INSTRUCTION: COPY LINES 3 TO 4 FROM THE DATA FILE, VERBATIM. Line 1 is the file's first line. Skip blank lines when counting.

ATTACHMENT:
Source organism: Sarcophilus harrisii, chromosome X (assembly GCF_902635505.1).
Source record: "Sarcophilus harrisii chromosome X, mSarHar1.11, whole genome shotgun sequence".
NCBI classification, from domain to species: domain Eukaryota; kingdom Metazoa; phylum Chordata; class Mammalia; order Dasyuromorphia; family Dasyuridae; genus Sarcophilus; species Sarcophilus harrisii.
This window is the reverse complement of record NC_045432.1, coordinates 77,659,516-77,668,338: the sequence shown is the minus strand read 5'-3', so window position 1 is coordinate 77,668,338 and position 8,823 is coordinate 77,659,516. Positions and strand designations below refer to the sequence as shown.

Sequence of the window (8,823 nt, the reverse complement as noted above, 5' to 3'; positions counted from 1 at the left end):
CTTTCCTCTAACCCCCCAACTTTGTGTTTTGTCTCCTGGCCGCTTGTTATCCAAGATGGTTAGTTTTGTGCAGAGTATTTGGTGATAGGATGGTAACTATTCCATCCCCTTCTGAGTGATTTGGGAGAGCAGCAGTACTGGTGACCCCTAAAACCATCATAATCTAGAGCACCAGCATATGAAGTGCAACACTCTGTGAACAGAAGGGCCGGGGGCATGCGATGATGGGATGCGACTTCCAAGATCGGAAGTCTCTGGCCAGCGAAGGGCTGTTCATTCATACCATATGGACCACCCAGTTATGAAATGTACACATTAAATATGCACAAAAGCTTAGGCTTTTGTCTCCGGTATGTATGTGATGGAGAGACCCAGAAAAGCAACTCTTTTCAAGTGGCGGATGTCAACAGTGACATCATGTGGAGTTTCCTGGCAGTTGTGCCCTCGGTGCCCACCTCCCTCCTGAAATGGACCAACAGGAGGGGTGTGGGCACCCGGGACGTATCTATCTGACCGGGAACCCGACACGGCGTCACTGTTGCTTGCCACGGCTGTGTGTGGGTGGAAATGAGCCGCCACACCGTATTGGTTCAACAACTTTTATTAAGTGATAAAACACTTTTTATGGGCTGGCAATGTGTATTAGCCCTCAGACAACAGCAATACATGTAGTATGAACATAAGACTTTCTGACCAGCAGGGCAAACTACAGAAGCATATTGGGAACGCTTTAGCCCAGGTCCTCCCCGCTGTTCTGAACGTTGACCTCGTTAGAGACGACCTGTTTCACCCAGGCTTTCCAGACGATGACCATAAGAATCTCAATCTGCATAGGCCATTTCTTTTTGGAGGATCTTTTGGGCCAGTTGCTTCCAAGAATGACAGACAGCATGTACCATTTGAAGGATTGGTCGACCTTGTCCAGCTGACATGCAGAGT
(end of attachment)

NCBI classification, from domain to species: domain Eukaryota; kingdom Metazoa; phylum Chordata; class Mammalia; order Dasyuromorphia; family Dasyuridae; genus Sarcophilus; species Sarcophilus harrisii.
This window is the reverse complement of record NC_045432.1, coordinates 77,659,516-77,668,338: the sequence shown is the minus strand read 5'-3', so window position 1 is coordinate 77,668,338 and position 8,823 is coordinate 77,659,516. Positions and strand designations below refer to the sequence as shown.